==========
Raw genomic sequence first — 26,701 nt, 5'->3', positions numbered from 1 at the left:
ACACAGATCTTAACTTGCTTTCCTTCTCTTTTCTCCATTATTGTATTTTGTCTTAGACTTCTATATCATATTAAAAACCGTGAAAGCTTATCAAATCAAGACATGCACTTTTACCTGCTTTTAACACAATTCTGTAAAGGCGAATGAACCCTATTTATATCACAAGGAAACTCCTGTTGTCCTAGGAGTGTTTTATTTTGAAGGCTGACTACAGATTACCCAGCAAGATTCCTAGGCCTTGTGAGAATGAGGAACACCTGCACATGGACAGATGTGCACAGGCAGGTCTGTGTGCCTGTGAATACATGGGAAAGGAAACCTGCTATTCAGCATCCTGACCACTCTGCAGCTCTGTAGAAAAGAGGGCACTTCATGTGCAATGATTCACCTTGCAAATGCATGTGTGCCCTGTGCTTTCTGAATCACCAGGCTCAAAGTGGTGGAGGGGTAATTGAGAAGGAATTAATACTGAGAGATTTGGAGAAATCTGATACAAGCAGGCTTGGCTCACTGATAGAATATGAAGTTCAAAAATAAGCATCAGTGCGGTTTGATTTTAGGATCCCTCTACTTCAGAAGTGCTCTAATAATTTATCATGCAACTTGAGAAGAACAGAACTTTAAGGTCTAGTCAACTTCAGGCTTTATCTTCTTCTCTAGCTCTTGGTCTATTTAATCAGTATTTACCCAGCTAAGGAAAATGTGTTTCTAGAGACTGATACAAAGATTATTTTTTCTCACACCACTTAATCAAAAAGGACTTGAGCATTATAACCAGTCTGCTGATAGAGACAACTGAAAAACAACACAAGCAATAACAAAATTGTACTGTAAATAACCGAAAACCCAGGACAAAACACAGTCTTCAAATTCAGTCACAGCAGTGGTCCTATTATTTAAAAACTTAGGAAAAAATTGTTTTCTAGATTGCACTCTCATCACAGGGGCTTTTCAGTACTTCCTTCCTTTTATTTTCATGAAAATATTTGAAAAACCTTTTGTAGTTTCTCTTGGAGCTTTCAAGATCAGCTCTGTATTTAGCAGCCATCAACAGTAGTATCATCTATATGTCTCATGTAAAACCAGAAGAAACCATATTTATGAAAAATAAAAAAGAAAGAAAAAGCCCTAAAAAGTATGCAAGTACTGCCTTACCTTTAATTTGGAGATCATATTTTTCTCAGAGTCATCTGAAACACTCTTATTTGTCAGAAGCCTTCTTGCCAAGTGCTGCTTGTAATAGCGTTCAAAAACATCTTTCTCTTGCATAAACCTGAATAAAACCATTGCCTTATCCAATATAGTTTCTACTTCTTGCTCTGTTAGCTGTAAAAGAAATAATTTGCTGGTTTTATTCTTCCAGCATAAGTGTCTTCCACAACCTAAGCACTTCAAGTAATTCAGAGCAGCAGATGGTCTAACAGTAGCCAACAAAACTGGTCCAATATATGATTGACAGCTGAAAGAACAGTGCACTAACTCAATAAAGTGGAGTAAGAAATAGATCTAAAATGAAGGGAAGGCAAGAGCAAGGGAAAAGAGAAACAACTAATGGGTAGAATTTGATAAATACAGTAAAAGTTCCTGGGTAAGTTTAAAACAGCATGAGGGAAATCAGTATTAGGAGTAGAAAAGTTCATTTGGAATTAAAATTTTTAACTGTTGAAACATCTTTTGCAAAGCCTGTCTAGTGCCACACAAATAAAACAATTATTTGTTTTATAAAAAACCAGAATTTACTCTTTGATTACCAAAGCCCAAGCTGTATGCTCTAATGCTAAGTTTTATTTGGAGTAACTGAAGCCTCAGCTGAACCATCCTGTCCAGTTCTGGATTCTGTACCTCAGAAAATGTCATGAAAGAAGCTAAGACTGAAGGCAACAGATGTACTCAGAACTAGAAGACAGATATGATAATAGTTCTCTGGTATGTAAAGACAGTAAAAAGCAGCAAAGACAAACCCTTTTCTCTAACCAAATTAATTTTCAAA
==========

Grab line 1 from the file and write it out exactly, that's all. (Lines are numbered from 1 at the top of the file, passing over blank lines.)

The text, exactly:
Raw genomic sequence first — 26,701 nt, 5'->3', positions numbered from 1 at the left: